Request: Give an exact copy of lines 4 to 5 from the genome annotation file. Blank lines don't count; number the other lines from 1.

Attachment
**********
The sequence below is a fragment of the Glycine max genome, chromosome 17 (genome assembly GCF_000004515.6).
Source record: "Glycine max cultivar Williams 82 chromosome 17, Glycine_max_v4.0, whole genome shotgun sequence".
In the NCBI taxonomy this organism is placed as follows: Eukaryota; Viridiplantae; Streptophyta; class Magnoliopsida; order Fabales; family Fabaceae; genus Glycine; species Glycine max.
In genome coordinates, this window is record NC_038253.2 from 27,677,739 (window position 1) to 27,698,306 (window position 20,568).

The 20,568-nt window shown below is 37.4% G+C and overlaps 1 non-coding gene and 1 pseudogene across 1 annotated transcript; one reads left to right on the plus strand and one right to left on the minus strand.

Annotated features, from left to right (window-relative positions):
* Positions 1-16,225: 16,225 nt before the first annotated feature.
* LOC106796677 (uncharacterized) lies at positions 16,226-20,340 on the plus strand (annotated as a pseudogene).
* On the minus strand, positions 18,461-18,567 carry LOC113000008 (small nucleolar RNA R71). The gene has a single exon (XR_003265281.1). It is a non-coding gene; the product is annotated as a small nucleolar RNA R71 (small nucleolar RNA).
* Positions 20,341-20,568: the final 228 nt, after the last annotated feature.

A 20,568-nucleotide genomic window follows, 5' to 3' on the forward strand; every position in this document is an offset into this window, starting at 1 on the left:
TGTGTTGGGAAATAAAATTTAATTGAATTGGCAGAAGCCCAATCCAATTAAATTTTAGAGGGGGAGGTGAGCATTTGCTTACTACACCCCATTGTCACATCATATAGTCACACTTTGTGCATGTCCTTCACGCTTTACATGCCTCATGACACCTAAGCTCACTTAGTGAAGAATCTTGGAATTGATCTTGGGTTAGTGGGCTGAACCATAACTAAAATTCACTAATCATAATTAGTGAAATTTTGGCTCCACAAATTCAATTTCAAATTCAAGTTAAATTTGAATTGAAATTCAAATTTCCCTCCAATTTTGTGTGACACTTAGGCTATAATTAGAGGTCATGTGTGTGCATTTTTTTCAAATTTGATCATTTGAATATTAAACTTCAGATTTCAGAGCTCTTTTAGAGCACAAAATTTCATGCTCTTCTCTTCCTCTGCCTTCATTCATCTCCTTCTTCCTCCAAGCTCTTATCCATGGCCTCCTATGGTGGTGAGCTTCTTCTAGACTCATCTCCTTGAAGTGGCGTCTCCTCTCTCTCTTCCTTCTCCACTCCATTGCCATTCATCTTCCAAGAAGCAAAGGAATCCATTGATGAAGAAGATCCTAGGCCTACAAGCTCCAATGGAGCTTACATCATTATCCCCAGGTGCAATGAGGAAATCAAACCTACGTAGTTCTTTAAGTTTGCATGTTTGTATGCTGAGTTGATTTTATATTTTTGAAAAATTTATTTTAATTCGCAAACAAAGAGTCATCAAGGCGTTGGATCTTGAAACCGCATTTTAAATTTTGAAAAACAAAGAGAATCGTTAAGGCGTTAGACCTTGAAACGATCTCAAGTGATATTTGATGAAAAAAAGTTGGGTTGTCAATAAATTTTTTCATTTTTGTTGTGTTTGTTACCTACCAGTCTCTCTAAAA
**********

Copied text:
In genome coordinates, this window is record NC_038253.2 from 27,677,739 (window position 1) to 27,698,306 (window position 20,568).

The 20,568-nt window shown below is 37.4% G+C and overlaps 1 non-coding gene and 1 pseudogene across 1 annotated transcript; one reads left to right on the plus strand and one right to left on the minus strand.